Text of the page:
Colleen Dunne from University of South Carolina studying abroad in Alicante, Spain.
For each city that we visited on the Morocco Tour, USAC arranged a culture activity that allowed us to come away with knowledge that we would not have acquired by simply sightseeing or conversing with locals in the street. Without a doubt, my favorite was the one that took place at the American Legation in Tangier. The American Legation was the United States’ first possession outside U.S. territory and for 140 years it served as the U.S. consulate in Morocco. The tour of the American Legation alone was impressive, as we were presented with information about American-Moroccan relations and how the two cultures have influenced each other in contemporary history. Still, what was most memorable was the roundtable—a facilitated discussion and open exchange of ideas—led by Fullbright scholar Kahina Haynes. Ms. Haynes is currently collaborating with the King Fahd School of Translation in Tangier and brought several of her students to the American Legation to participate in the discussion with us. Among them were Achraf Eddagouri, Ibtissam Chahbouni, Naoufal Baouch, Mchicho Sara, Hajar Tarhnchi, Latifa Haboula, and Reda Ed-Daoumi.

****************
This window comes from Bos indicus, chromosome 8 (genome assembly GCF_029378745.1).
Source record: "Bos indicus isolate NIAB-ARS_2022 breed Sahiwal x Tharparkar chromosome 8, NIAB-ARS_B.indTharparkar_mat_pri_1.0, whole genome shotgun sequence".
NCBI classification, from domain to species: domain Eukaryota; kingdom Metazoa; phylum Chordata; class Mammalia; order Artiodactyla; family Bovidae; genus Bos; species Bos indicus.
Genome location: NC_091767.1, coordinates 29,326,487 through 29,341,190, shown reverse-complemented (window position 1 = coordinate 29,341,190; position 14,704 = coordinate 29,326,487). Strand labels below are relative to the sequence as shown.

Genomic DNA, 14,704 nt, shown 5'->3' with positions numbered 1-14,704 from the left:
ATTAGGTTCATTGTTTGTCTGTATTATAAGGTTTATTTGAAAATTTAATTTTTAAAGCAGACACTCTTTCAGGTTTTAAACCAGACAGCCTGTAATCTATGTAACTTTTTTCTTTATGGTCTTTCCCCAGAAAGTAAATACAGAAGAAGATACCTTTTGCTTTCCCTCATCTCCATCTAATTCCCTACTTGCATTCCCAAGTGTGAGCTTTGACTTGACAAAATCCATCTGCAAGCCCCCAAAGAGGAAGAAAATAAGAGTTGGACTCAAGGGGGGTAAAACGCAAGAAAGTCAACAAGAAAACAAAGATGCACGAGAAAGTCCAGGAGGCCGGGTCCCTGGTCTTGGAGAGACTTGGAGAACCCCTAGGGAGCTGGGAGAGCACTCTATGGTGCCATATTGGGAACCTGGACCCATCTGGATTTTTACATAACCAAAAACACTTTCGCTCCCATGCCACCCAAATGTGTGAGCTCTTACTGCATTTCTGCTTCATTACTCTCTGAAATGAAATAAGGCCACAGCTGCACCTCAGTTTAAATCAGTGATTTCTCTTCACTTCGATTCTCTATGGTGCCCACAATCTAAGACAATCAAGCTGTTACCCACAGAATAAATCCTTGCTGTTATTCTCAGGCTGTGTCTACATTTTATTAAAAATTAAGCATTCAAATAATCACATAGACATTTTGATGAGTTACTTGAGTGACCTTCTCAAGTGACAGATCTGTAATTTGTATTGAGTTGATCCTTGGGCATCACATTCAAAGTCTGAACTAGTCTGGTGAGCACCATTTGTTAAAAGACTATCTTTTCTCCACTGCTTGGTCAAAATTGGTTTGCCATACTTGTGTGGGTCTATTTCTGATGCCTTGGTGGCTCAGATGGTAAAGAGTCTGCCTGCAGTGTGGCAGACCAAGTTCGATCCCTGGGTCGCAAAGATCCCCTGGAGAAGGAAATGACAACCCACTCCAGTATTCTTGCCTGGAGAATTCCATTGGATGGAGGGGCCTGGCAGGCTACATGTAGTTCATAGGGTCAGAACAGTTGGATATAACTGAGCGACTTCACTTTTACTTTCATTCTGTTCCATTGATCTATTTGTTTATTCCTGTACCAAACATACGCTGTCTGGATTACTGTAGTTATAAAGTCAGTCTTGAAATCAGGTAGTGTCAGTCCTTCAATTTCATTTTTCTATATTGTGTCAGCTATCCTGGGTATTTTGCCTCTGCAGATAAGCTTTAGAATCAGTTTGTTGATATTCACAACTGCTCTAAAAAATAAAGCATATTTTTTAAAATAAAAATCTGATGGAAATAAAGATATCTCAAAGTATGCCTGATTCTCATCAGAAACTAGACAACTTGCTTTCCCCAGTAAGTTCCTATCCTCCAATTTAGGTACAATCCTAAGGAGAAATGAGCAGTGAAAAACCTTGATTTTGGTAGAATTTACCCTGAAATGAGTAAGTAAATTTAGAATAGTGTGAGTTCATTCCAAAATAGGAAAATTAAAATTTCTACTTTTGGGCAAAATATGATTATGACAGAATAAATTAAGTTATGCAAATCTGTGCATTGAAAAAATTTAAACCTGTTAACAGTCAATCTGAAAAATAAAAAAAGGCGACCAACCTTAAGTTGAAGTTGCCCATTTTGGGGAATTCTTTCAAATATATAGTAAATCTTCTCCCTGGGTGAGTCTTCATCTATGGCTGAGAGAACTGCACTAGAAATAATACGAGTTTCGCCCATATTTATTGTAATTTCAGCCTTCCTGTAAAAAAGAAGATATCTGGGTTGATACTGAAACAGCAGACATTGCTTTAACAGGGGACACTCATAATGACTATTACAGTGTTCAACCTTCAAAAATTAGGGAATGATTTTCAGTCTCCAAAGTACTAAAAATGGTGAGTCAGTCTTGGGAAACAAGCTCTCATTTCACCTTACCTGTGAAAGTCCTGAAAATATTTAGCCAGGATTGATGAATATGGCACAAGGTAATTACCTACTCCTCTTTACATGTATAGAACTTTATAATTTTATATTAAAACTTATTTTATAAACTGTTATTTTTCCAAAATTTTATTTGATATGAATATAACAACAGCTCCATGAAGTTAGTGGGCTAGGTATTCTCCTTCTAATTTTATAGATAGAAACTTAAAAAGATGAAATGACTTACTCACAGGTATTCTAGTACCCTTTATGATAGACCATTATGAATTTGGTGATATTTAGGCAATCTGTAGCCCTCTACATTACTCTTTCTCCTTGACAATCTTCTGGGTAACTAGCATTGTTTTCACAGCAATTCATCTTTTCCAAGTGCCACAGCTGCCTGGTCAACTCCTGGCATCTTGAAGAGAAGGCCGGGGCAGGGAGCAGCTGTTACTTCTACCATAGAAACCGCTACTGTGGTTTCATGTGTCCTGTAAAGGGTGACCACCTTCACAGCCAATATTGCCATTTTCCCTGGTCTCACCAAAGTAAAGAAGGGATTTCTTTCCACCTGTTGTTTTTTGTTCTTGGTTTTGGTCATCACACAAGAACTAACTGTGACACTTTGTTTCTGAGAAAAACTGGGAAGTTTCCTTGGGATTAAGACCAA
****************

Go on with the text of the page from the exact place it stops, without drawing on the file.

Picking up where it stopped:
To conclude, Ms. Haynes posed the question: How can we bring about change? We discussed the importance of education in confronting prejudice and preventing discrimination. I shared my evolutionary perspective on prejudice, which suggests that prejudice is inherent in human nature because it once served a biological purpose—protection from the possibly dangerous “other”—but that we can learn not to discriminate based on these prejudices through interaction and education. We also mentioned the importance of using the media as a tool rather than a weapon. We reached the conclusion that if the purveyors of our media were better educated in terms of culture and psychology, we could realistically bring about positive change in the coming decades. After the roundtable with the local Moroccan students, we went all together to DARNA (our home), which is an NGO organization that serves as a community house for women in risk of exclusion. We had a guided visit of the place and had their traditional couscous for lunch. The conversation with the Moroccan students continued during lunch!
– Colleen Dunne, University of South Carolina